The Associated Press’ Monday analysis focuses on Gov. Jay Nixon’s decision to stick to the political middle in this year’s bill signing process:
A year out from his re-election campaign, Nixon has just completed an annual bill signing season in which he managed to appeal to fellow Democrats by vetoing several politically charged bills while simultaneously appeasing Republicans by allowing legislation on several of their hot-button issues to become law.
“He’s positioned himself pretty well in the middle of the political spectrum,” said Peverill Squire, a political science professor at the University of Missouri-Columbia.
The Republican-led Legislature sent Nixon nearly 150 bills this year. He vetoed 14, allowed three to become law without his signature and signed the rest by last week’s deadline.
AP Reporter David Lieb’s Monday analysis focuses on the rancorous nature of the Missouri Senate’s GOP Caucus.
Even though Republicans have their largest majority in recent history, it doesn’t mean members have seen eye-to-eye on major issues. Case in point, Lieb notes, is a supposed deal to cut money out of a bill reauthorizing federal stimulus projects:
In a session where senators of both parties have compromised to pass several significant bills, a filibuster from four first-term Republican senators upset about federal spending highlighted the fact that Republican senators remains deeply divided - and can be difficult to lead.
Those four senators - Will Kraus of Lee’s Summit, Jim Lembke of St. Louis, Brian Nieves of Washington, and Rob Schaaf of St. Joseph - held up passage of a bill in March reauthorizing the ability of unemployed Missouri workers to receive long-term, federally funded jobless benefits. They finally relented from their filibuster in April, after negotiating a deal with Mayer and Senate Majority Leader Tom Dempsey.
Under the terms of that agreement, the filibustering senators allowed a vote on the bill renewing federally funded jobless benefits in exchange for an amendment reducing state-funded benefits and a pledge from Mayer and Dempsey to help identify up to $250 million of cuts to federal stimulus programs in Missouri.
In his Monday analysis, AP reporter David Lieb reports on how Republicans in the Missouri General Assembly are prepping themselves in case Gov. Jay Nixon vetoes controversial legislation.
From Lieb’s article:
Missouri’s Republican-led Legislature has been in a rush to pass legislation relating to hogs, dogs, discrimination and redistricting.
The common characteristic of the four topics is that they carry some controversy — and thus are potential veto targets for Democratic Gov. Jay Nixon. And Republican legislative leaders want to put themselves in the best possible position in case they wish to attempt a veto override.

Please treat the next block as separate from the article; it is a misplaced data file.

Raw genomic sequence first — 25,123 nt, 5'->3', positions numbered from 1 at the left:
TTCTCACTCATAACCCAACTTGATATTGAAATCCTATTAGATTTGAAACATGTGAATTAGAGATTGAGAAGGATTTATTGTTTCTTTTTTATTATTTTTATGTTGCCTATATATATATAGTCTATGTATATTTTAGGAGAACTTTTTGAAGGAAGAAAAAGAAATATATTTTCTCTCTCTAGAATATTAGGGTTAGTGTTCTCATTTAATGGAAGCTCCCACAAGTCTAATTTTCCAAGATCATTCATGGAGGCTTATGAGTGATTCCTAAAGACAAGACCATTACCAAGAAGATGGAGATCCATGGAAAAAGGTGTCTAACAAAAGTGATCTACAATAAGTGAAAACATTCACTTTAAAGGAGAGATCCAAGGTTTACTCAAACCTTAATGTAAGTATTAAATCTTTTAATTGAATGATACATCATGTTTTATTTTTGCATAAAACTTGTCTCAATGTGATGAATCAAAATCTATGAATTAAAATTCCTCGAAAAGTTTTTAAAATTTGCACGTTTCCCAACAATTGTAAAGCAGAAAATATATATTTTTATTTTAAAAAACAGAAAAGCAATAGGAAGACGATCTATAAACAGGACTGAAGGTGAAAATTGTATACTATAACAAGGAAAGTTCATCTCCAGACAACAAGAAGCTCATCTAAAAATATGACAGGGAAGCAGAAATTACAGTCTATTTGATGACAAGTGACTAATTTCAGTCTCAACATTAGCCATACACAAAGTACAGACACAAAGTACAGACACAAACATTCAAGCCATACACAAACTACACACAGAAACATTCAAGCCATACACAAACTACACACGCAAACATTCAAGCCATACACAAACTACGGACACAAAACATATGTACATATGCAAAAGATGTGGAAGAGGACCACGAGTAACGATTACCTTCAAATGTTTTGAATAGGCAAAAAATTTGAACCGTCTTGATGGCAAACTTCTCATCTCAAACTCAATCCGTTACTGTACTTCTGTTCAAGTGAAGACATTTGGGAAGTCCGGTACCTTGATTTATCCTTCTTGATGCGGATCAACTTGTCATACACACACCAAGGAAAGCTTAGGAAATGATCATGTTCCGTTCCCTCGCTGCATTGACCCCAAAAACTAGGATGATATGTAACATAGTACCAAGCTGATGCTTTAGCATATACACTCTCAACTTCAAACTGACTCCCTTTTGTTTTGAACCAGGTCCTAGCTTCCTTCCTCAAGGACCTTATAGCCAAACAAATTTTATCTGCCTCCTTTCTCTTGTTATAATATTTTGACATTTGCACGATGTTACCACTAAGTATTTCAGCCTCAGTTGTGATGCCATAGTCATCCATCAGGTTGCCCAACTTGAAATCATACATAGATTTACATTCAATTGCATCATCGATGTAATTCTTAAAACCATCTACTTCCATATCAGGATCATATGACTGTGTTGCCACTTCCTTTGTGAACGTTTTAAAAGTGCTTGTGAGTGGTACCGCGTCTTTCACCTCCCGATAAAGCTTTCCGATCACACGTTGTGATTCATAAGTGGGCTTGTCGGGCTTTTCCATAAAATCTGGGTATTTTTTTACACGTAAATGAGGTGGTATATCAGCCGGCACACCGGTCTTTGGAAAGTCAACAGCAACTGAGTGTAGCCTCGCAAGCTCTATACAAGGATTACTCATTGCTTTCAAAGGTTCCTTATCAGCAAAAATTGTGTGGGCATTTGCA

The political jockeying may be for naught; Nixon has not indicated whether he is inclined to sign or veto any of the bills. Yet it provides insight into the perceived political advantages and disadvantages that can influence how lawmakers handle key pieces of legislation.
At the root of the veto positioning is a provision in the Missouri Constitution that sets a deadline for the Legislature to end its annual session and a timeline for the governor to consider bills sent to his desk.
This week’s Monday analysis from the Associated Press focuses on how Gov. Jay Nixon and Lt. Gov. Peter Kinder have similar political problems with travel.
From the article:
Missouri Lt. Gov. Peter Kinder suddenly has a lot more in common with Gov. Jay Nixon — and that could make Kinder’s likely challenge of Nixon a bit more complicated in the 2012 elections.What Missouri’s top two executives share is some heavy baggage when it comes to their travel at taxpayers’ expense. Nixon, a Democrat, has come under criticism for billing the cost of his frequent airplane flights to state agencies instead of his own office — essentially passing the buck to other parts of government at the very time he has been telling government to cut costs. That could have made for a compelling commercial by a political opponent.
But Kinder, a Republican, now also has come under criticism for charging taxpayers for his frequent hotel stays, many of them at posh places in the St. Louis area, albeit at a discounted government rate.